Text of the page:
London Overground Gospel Oak to Barking route to reopen on Monday 27 February but further work is required: Gospel Oak to Barking - map

Tuesday 7 Feb 2017

London Overground Gospel Oak to Barking route to reopen on Monday 27 February but further work is required

Route:
Anglia

The London Overground line between Gospel Oak and Barking will reopen to passengers on Monday 27 February, following a phased eight-month closure to electrify the route. However the installation of all of the overhead wires has not been completed on time and more work is required.

Network Rail set about modernising the old Victorian infrastructure in June 2016, as part of its Railway Upgrade Plan and the work was due to be completed at the end of February.  Along the 14-mile route, a number of the structures, which carry the overhead lines, were incorrectly designed and couldn’t be installed at the planned locations. Late delivery of materials and structures also led to further delays.

A robust plan is being put in place by Network Rail to complete the work before the new electric trains arrive in early 2018. Further closures will be required over a series of weekends and will likely involve another full closure for a period of time later in the year. A schedule is being finalised and will be published as soon as possible.

The work will not affect the reopening of the line to diesel trains, as planned, on Monday 27 February.

Network Rail’s route managing director for Anglia, Richard Schofield, said: “I sincerely apologise to passengers that we have not been able to complete all of the work in the time we set out, and for the future disruption we will cause to their journeys. I have instructed the project team to quickly deliver a robust plan to finish the work before new trains arrive next year, and passengers can be reassured that the line will reopen later this month to diesel trains as planned. A full review into what went wrong has already begun.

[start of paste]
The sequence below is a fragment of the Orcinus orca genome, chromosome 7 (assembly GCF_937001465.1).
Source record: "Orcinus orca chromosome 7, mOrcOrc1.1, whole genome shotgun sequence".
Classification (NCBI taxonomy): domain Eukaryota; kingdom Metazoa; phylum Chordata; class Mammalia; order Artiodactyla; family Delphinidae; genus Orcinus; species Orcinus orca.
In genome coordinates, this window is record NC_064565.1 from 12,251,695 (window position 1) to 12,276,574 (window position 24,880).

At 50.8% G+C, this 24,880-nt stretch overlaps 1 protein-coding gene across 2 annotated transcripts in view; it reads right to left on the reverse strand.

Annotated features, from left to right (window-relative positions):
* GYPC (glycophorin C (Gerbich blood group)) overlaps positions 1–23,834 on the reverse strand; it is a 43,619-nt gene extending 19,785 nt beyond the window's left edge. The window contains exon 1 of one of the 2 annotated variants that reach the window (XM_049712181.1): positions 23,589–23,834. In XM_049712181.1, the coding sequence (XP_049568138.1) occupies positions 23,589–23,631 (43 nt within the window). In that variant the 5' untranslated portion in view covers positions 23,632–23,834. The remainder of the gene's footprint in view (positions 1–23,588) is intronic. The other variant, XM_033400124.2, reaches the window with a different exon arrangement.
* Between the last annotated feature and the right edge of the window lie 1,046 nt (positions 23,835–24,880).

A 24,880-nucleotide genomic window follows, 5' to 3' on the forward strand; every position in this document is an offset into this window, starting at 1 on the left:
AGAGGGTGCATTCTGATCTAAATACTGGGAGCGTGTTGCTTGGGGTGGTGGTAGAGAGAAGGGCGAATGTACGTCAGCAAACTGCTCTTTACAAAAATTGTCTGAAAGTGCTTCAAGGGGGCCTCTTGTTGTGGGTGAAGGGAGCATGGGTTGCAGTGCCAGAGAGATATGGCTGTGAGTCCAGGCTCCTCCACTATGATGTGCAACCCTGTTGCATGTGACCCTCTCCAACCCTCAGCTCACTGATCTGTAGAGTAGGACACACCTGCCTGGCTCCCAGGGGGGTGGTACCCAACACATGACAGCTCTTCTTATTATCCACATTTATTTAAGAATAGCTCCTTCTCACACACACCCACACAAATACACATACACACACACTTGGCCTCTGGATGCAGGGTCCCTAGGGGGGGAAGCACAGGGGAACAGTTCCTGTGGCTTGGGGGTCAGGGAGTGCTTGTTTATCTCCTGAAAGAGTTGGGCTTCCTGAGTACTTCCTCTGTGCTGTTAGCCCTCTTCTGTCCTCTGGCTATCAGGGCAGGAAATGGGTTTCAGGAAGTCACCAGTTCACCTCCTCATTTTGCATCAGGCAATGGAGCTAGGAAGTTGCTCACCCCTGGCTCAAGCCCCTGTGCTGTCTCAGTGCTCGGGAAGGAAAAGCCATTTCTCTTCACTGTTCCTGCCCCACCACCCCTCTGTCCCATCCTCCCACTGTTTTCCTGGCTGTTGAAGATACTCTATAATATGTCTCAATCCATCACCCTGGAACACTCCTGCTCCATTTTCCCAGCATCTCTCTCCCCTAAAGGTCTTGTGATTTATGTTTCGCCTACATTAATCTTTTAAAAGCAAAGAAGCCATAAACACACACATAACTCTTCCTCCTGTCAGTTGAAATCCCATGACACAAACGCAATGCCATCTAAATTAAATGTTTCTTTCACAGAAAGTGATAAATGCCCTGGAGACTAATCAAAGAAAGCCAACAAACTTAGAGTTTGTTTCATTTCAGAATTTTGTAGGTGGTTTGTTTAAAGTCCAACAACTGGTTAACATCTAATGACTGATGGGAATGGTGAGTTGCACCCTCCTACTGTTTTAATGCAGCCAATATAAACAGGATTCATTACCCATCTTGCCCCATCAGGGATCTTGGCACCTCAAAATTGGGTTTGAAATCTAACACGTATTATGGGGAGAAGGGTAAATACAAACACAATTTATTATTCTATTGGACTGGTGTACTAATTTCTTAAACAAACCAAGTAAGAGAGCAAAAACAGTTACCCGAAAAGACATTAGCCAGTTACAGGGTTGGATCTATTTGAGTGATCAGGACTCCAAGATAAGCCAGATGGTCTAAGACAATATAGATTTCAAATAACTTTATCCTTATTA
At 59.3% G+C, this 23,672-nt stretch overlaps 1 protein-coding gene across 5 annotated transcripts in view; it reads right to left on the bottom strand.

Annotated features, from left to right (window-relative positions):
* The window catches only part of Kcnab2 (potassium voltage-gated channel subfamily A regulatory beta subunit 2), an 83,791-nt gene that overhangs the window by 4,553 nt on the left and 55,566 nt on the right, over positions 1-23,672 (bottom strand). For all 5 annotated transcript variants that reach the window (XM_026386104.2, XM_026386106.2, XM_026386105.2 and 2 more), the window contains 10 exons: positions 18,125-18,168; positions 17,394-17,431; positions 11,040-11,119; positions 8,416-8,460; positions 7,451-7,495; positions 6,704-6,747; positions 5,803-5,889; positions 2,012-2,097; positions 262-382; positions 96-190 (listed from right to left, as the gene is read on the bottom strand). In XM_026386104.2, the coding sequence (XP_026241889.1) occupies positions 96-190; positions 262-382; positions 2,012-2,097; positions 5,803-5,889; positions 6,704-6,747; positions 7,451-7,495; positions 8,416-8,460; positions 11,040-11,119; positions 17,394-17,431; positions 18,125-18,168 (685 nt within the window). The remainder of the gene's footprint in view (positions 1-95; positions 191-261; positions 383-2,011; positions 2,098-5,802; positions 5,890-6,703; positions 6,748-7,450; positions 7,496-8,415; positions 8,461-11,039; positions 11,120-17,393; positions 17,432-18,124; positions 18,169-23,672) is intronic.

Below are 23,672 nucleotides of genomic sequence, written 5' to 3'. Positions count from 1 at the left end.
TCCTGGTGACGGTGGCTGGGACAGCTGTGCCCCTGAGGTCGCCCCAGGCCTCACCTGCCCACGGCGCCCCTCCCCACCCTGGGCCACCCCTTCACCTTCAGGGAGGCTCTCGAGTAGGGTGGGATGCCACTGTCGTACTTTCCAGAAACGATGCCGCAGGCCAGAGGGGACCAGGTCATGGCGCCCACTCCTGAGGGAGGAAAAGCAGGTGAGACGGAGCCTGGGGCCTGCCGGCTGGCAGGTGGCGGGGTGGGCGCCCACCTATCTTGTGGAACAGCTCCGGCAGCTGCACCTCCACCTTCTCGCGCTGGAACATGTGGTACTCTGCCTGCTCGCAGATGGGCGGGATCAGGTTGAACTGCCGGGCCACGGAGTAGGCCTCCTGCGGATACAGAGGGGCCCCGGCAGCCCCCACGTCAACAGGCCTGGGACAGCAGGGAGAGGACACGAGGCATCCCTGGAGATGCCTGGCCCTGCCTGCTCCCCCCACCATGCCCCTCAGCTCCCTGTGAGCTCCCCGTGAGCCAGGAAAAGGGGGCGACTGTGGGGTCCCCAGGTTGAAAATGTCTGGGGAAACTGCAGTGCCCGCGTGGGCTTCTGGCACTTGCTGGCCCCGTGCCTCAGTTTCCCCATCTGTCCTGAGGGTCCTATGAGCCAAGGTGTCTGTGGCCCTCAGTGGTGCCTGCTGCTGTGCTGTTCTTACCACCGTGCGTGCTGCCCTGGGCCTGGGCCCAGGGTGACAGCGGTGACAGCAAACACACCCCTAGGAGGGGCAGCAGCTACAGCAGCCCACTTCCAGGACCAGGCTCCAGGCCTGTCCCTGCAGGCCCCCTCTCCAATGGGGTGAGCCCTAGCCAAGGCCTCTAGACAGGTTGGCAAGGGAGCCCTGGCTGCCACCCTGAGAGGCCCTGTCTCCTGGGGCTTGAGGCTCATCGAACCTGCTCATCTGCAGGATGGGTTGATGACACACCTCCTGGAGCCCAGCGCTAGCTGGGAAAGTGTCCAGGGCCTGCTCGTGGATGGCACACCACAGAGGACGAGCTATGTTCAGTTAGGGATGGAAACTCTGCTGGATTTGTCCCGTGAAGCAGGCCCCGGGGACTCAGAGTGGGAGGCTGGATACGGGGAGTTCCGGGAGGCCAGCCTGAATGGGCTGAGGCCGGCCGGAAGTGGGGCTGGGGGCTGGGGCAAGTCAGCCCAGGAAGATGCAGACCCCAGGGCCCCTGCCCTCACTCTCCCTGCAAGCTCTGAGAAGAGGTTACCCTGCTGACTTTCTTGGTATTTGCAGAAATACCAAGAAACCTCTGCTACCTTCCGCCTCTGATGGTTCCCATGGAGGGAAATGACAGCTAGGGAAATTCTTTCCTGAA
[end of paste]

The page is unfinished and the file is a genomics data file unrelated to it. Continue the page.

“I recognise also that we will further inconvenience those living next to the railway line, I apologise and thank them for their continued patience while we complete our work to enable new electric trains to run next year.”

The upgrade will enable four carriage electric trains, which are currently being built by Bombardier, to operate along the route from early 2018, doubling capacity and replacing the existing two carriage diesel trains. Those living along the route will also benefit from cleaner air quality as a result of the switch from diesel to electric trains with reduced CO2 emissions. 

Five sections of track have been lowered between Walthamstow Queens Road and Gospel Oak stations, to create space for overhead wires and the structures that carry them. Ten bridges have been reconstructed or strengthened along the route that runs through seven London boroughs, and three electrical switching stations have been constructed.

Network Rail is delivering the project, which is funded by the Department for Transport and Transport for London (TfL). 

ENDS

Notes to editors: 

Contact information

Passengers / community members
Network Rail national helpline
03457 11 41 41

Latest travel advice
Please visit National Rail Enquiries

Journalists
Network Rail press office - Katie Mack
Media relations manager (Anglia route)
020 3356 2515
Katie.Mack@networkrail.co.uk

About Network Rail

Network Rail owns, manages and develops Britain's railway - the 20,000 miles of track, 40,000 bridges and viaducts and the thousands of signals, level crossings and stations (the largest of which we also run). In partnership with train operators we help people take more than 1.65bn journeys by rail every year and move hundreds of millions of tonnes of freight, saving almost 8m lorry journeys. We employ 38,000 people across Britain and work round-the-clock, each and every day, to provide a safe, reliable railway.

About the Railway Upgrade Plan

The Railway Upgrade Plan is Network Rail's investment plan for Britain's railways. It makes up two-thirds of Network Rail's £40bn spending priorities for the five years to 2019 and represents the biggest sustained programme of rail modernisation since the Victoria era. It is designed to provide more capacity, relieve crowding and respond to the tremendous growth Britain's railways continue to experience; passenger numbers have doubled in the past 20 years and are set to double again over the next 25 years - so we need to continue to invest in building a bigger, better railway. For passengers, that means:

  • longer, faster more frequent trains;
  • better, more reliable infrastructure; and
  • better facilities for passengers, especially at stations.

Follow us on Twitter: @networkrail
Visit our online newsroom: www.networkrailmediacentre.co.uk